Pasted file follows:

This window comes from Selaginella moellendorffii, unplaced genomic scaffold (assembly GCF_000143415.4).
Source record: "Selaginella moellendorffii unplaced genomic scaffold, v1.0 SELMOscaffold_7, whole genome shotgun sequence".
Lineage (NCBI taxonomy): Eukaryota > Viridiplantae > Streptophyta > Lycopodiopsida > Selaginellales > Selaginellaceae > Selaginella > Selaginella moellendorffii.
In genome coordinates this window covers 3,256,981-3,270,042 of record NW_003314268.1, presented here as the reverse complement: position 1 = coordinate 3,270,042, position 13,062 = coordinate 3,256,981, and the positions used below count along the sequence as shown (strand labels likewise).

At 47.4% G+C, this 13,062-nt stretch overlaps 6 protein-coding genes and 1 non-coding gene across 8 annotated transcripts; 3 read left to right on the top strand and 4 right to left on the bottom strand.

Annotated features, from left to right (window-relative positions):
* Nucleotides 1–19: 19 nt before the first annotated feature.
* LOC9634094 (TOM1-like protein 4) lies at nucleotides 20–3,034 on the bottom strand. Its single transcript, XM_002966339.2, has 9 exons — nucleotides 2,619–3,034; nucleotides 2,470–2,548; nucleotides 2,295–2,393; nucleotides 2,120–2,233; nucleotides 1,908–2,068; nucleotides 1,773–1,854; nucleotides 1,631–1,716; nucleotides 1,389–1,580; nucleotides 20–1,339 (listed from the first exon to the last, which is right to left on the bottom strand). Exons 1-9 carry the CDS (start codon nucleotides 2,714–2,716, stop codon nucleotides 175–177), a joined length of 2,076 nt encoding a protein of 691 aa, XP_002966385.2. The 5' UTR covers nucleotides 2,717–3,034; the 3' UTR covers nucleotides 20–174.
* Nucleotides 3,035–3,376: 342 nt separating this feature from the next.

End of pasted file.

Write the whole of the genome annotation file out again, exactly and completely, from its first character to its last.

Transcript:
This window comes from Selaginella moellendorffii, unplaced genomic scaffold (assembly GCF_000143415.4).
Source record: "Selaginella moellendorffii unplaced genomic scaffold, v1.0 SELMOscaffold_7, whole genome shotgun sequence".
Lineage (NCBI taxonomy): Eukaryota > Viridiplantae > Streptophyta > Lycopodiopsida > Selaginellales > Selaginellaceae > Selaginella > Selaginella moellendorffii.
In genome coordinates this window covers 3,256,981-3,270,042 of record NW_003314268.1, presented here as the reverse complement: position 1 = coordinate 3,270,042, position 13,062 = coordinate 3,256,981, and the positions used below count along the sequence as shown (strand labels likewise).

At 47.4% G+C, this 13,062-nt stretch overlaps 6 protein-coding genes and 1 non-coding gene across 8 annotated transcripts; 3 read left to right on the top strand and 4 right to left on the bottom strand.

Annotated features, from left to right (window-relative positions):
* Nucleotides 1–19: 19 nt before the first annotated feature.
* LOC9634094 (TOM1-like protein 4) lies at nucleotides 20–3,034 on the bottom strand. Its single transcript, XM_002966339.2, has 9 exons — nucleotides 2,619–3,034; nucleotides 2,470–2,548; nucleotides 2,295–2,393; nucleotides 2,120–2,233; nucleotides 1,908–2,068; nucleotides 1,773–1,854; nucleotides 1,631–1,716; nucleotides 1,389–1,580; nucleotides 20–1,339 (listed from the first exon to the last, which is right to left on the bottom strand). Exons 1-9 carry the CDS (start codon nucleotides 2,714–2,716, stop codon nucleotides 175–177), a joined length of 2,076 nt encoding a protein of 691 aa, XP_002966385.2. The 5' UTR covers nucleotides 2,717–3,034; the 3' UTR covers nucleotides 20–174.
* Nucleotides 3,035–3,376: 342 nt separating this feature from the next.